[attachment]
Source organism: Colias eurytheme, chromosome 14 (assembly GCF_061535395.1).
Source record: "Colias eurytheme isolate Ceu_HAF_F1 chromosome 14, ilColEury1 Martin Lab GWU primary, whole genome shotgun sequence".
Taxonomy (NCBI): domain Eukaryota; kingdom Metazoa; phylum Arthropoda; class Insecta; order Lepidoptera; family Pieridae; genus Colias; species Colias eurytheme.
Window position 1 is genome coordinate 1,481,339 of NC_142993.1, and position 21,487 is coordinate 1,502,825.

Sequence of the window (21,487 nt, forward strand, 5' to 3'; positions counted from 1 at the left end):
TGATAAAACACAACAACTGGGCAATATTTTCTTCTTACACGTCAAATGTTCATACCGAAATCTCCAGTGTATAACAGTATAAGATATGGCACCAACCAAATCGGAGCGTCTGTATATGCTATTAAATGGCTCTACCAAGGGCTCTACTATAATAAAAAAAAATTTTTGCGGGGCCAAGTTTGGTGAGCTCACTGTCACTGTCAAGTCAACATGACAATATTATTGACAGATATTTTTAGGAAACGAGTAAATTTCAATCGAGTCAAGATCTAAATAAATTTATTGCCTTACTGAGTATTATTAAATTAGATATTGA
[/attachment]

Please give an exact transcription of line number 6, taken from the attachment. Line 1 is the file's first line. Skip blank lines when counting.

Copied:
TGATAAAACACAACAACTGGGCAATATTTTCTTCTTACACGTCAAATGTTCATACCGAAATCTCCAGTGTATAACAGTATAAGATATGGCACCAACCAAATCGGAGCGTCTGTATATGCTATTAAATGGCTCTACCAAGGGCTCTACTATAATAAAAAAAAATTTTTGCGGGGCCAAGTTTGGTGAGCTCACTGTCACTGTCAAGTCAACATGACAATATTATTGACAGATATTTTTAGGAAACGAGTAAATTTCAATCGAGTCAAGATCTAAATAAATTTATTGCCTTACTGAGTATTATTAAATTAGATATTGA